PS I love my Dewalt XRP gear but when you push them hard ie drilling or cutting you do go through the batteries. But I wont be with out them for convienence and flexability. I own two hammer drills, SDS drill, circular saw,demolition saw, angle grinder,jig saw and 3 torches, all 18 v XRP but also have Dewalt Angle Grinder and SDs in240v AC plus a lot of other AC power tools which double up the XRP stuff.

    But I digress, I thought long and hard over 12 volt only... 12volt circuit and AC Mains circuits and AC only. I choose AC only and 18 months in I am sure the right choice was made. We are a family of three with a Large American Fridge Freezer 2 Large LCD TVs internet, auto washing machine and all the other on grid luxuries you would expect. A new washing machine AC would cost $300 a new AC microwave $75 a small Garage Compressor $150 a new Vacumn cleaner $70 all with plently of style and choice, how much would they cost in Dc and what choice would you have. I use AC 240 v LED and flourescent lighting and dont have to worry about excessive equalizing voltages damaging them, my only reccomendation is buy an inverter charger with PFC charger as per the new Xantrex XW or Magnum series and cut a lot of genny compatability out of the equation but thats another topic. !
  • Telco
    Telco Solar Expert Posts: 201 ✭✭✭✭✭
    Re: 12v vs 120v

    Good deal, thanks folks. This answered my question. From what you are saying, it'll be:

    1. All 120V, with a few extra panels and batteries
    2. Half 120V half 12V, meaning a few extra panels and batteries, plus two electrical networks in the house with expensive, thick wiring on half of it, plus the added time and expense to find the 12V appliances to begin with.
    3. All 12V, which would require all hefty wiring, almost impossible to find appliances that mostly work crappily, no compatibility with anyone else that might come to visit with 120V gadgets, ect.

    I think I'll just go for the simple path of all 120V for my project. It'll be a lot simpler all the way around, plus will have the added advantage of being able to sell the house to anyone, not just another solar nut. If necessary, all that would need to happen is the line would need to be run and a meter installed.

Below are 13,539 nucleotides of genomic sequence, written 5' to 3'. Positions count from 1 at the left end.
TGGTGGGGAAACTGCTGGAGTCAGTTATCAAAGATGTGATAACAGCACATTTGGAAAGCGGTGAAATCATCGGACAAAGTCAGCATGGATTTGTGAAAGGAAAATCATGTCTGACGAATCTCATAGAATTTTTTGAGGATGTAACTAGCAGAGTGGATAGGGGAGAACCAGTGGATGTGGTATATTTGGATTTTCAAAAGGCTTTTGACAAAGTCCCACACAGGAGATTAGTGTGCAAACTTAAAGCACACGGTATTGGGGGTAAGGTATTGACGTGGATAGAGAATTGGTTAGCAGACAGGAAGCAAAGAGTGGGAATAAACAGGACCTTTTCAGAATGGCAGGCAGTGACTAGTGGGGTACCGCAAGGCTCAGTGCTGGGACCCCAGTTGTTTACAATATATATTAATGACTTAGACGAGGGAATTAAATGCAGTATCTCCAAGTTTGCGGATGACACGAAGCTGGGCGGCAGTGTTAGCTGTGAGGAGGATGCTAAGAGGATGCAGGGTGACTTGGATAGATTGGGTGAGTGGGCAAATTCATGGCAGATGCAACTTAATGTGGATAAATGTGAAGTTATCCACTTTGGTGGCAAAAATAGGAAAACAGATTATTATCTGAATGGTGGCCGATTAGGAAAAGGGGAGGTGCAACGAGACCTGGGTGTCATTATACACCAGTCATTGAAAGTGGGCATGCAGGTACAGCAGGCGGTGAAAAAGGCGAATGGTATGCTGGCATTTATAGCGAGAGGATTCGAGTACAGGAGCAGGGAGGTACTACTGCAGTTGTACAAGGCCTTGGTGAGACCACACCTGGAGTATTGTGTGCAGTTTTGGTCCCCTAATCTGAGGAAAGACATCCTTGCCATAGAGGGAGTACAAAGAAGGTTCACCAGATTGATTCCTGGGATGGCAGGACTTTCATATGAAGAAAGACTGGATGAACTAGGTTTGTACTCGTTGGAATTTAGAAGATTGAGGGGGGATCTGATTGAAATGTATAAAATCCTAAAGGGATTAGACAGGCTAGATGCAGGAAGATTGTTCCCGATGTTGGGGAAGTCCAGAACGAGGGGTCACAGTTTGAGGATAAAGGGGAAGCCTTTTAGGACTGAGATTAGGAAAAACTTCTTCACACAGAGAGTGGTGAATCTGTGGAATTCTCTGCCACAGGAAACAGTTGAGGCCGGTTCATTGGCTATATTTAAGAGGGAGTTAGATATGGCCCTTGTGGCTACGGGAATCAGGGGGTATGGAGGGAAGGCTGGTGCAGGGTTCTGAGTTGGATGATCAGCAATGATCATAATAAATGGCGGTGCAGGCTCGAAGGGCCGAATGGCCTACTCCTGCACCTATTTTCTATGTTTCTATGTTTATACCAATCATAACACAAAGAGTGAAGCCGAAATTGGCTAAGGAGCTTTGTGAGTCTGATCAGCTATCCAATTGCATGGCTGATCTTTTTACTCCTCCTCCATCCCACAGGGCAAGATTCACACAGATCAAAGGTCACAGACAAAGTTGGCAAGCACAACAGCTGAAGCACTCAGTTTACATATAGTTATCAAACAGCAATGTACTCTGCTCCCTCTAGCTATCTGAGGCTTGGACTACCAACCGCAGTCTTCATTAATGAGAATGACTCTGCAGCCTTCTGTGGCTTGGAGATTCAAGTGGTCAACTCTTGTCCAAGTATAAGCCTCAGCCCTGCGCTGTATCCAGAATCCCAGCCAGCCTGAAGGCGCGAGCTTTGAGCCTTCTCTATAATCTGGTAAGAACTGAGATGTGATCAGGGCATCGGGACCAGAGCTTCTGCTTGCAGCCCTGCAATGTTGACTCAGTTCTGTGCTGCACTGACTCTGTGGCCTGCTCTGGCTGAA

Crewzer, thanks for the links. I'll check them out next week during the slow times at work.

    On whether grid power is available, most likely it will be since I'll be building within 25 miles of the Tulsa area. But, the whole point (to me) of going with solar will be to avoid dealing with the power company at all. I'm going to be building on acreage, and last I heard it can cost 10-20 grand or more to run wiring from the pole to the house if the power company does it, if you need it run, say, a quarter mile.

    The way I see it, I'm going to pay either way, I can either pay them to run the wire and continue to pay them a monthly charge, or I can invest the money in making my own, and not have that 100 dollar a month charge every month forever. Considering the gear can last 20 years or longer and the batteries will last at least 5 years if not longer, that'll mean 6 grand more MINIMUM (if power prices stay the way they are now) in the bank paying me interest when it's time to replace the batteries. And, I'll not have to worry about some jackwad two miles down the road not trimming his tree in the fall, causing an ice storm to pull the line down and take my power out like what happened this winter. The neighborhood I live in is all underground wiring, but we are in the outer suburbs mingling with the farmers and ranchers who all have, or rather had, trees growing along the utility right of way. When the trees collapsed with the ice, my power went with them.

    With any luck, I'll be able to achieve my goal of a zero payout house, where the house doesn't require me to make any monthly payments. 8)